antiarrythmics antihtn adrenergics cholesterol

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antiarrythmics antihtn adrenergics cholesterol
2015-02-07 18:14:33
antiarrythmics antihtn adrenergics cholesterol
antiarrythmics, antihtn, adrenergics, cholesterol
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  1. receptors on heart? affects of binding?
    beta 1 on heart at nodal cells increase hr,increases renal flow also
  2. what would happen if we gave the same amount of epi and norepi?
    norepi would vasoconstrict via a1 receptors while epi will counter and keep in check the vasoconstriction via beta 2 vasodilation
  3. norepi binding
    • primarliy alpha 1 to elevate blood pressure
    • does not bind to b2- no vasodilation, no counteract for norepi just vasoconstriict via a1
  4. epi
    • affects a1,a2,b1,b2
    • cardiac arrest, anaphylaxis
    • low dose-beta vascular predom
    • high dose alpha strongest
  5. dopamine
    • low dose- renal vasodilation D1 receptors
    • high doses- b1 activation( increases HR and contractility) and a1mediated vasoconstirct, increase bp
  6. Name a pure alpha2 agonist – that shuts off sympathetic outflow
    • clonidine, methyldopa
    • presynaptic terminal shuts off norpi- for refractory htn
  7. Name a pure alpha1 antagonist
    prazosin- SIN- vasodilation for HTN, BPH
  8. What is a mixed alpha and beta receptor antagonist?
    • able to stimulate both adrenoreceptors directly and stim NE release from the neuron
    • ephedrine, pseudoephedrine, metraminol
  9. Non-specific beta receptor antagonists vs. beta1 selective – in relation to side effects
    • non sepcific- 
    • b2 causes vasodilation, locate don the lungs also so if we antagonize beta 2 with a non selective beta blocker we will antagonize the lung and they will not be able to breathe and constrict asthma copd pts
    • we like the beta 1 selectives for cardi dx they are more selective
  10. Epinephrine
    • – decreases blood flow to the skin, increases blood flow to the skeletal muscle, increases force and rate of contraction
    • alpha 1 more in the skin, beta 2 a lot in the vascular beds of skeletal muscle
  11. isoproterenol untreated control
    pre treat with alpha1 blocker
    pre treat with beta2 blocker
    • pure beta agonist- stimulate beta receptors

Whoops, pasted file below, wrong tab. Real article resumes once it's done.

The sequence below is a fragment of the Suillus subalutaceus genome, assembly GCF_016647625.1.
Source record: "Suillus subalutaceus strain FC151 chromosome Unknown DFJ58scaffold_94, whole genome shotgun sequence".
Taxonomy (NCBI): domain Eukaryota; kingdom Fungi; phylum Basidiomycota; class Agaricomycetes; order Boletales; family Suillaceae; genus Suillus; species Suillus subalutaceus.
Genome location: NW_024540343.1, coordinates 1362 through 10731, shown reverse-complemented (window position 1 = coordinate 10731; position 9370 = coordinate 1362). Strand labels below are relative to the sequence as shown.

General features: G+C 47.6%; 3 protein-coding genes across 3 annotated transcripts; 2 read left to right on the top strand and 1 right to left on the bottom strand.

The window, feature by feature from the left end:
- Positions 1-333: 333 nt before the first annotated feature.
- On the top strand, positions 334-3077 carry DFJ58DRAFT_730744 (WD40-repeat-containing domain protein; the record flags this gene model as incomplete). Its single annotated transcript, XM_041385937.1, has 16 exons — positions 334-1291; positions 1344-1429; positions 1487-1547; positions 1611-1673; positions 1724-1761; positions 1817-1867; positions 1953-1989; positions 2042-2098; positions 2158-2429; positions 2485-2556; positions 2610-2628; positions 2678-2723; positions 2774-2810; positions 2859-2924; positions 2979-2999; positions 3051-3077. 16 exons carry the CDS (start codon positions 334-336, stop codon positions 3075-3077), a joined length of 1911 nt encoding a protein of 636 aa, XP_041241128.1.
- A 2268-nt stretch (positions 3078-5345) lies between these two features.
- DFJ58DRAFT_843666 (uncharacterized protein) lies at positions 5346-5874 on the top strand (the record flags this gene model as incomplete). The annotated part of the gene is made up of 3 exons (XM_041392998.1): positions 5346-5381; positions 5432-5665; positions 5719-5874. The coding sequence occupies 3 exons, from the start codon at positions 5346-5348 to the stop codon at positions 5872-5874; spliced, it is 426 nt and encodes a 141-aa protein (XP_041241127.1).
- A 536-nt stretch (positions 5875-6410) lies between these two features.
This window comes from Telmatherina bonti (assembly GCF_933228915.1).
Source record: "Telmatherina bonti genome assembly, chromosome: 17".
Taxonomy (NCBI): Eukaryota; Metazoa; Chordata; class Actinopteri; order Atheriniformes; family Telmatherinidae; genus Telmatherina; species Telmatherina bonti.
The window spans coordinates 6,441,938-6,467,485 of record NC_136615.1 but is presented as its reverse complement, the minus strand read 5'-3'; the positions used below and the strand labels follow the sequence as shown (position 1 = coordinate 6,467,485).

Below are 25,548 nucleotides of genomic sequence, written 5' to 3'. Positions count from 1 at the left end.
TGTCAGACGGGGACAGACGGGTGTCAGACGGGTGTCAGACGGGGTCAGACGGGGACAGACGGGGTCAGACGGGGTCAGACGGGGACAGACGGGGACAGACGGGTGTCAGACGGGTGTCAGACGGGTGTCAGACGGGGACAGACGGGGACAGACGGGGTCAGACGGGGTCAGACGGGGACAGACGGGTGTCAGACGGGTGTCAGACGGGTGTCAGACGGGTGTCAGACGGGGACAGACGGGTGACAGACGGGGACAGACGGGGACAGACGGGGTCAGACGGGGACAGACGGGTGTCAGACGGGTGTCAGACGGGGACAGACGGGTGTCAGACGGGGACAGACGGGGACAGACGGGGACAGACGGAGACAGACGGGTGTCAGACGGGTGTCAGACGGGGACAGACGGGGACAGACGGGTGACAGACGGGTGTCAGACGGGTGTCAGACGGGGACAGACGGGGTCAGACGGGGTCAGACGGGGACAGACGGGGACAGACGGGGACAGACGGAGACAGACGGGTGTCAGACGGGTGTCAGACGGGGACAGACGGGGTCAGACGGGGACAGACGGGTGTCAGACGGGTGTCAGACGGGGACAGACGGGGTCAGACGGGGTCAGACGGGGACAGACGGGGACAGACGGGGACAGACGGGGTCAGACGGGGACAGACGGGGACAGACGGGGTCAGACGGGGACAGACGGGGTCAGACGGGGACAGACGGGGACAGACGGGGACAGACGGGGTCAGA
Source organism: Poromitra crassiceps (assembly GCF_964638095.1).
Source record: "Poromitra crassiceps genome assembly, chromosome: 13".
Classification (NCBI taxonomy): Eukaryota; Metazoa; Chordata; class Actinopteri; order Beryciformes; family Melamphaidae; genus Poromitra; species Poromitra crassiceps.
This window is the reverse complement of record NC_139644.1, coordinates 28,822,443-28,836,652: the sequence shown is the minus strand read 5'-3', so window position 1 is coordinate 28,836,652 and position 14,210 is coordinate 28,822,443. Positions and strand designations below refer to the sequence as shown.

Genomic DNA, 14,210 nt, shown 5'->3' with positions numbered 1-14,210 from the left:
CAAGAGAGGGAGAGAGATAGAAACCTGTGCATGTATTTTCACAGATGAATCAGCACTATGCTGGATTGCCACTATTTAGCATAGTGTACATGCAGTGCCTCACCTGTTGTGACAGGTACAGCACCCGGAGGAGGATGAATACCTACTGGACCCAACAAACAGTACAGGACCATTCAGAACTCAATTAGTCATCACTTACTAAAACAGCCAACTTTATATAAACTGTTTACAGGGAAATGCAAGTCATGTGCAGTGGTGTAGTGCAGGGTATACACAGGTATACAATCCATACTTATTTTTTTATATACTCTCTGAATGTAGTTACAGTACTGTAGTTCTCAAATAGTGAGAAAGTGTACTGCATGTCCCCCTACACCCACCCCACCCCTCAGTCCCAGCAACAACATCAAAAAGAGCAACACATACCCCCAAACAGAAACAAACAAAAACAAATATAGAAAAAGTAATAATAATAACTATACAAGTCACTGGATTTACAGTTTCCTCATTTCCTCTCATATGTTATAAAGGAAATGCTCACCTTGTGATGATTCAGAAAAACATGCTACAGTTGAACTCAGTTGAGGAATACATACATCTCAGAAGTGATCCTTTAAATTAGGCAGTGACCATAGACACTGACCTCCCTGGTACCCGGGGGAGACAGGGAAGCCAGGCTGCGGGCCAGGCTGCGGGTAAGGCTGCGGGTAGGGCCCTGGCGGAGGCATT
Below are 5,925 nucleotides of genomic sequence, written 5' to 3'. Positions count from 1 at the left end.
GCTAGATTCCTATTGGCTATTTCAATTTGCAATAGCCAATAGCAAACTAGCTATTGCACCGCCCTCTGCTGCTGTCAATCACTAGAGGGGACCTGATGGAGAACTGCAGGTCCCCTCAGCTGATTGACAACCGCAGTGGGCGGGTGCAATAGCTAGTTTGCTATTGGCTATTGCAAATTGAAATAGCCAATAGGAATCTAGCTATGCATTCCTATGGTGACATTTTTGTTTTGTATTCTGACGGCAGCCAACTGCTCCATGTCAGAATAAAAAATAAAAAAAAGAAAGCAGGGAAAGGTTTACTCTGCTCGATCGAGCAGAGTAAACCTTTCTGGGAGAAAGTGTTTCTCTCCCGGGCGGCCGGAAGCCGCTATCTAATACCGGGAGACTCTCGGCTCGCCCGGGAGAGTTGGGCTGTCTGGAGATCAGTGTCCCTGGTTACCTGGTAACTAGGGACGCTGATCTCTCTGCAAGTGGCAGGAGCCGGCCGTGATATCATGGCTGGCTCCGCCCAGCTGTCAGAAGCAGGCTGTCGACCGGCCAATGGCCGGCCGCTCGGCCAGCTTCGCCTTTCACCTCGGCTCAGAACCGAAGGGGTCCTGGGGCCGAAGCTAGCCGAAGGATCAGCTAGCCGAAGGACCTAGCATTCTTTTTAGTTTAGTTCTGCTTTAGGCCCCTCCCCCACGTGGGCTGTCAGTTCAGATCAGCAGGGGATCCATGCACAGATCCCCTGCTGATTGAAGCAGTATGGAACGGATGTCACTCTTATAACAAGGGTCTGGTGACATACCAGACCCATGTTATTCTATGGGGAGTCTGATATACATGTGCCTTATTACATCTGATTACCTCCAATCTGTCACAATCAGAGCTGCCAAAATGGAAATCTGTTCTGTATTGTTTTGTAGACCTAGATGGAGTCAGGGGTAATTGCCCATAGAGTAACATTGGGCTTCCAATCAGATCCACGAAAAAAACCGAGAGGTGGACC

• no alpha effect, beta receptors still stimulated
    • very little beta receptor stim
  12. epinephrine untreated control
    pretreat with alpha1 blocker
    pretreat with beta2 blocker
    • epi has both alpha and beta stim
    • get more of a beta response
    • get more alpha response
  13. norepi untreated control
    pre treat with alpha1 blocker
    pre treat with beta2 blocker
    • no beta activity
    • get small alpha response
    • get alpha response with no inhibition
  14. Effective Refractory Period – what is it, what part of the action potential does it represent?
  15. Class I anti-arrhythmics –what channel is inhibited
  16. disopyramide
    – negative inotropic effects
  17. Lidocaine
    - Decreases action potential duration
  18. Quinidine
    - Associated with torsades de Pointes, Increase threshold, decrease automaticity, increases action potential duration, vagal inhibition, alpha receptor blocker
  19. Procainamide
    - Reversible lupus syndrome
  20. Class II Drugs What type Major effect
  21. Class III Drugs What type Major effect
  22. Amiodarone: side effect
    • low heart rate, low thyroxin, elevated thyroid stimulating hormone
    • Drug that has class II actions
  23. Class IV Drugs Channel affected Major adverse effect Useful in what arrhythmia and why
  24. Atrial vs Ventricular Action Potential
  25. Non-action potential antiarrhythmic drugs
    • Adenosine
    • Digitalis
    • Atropine
    • Electrolyte solution
  26. CCB- example and arrhythmia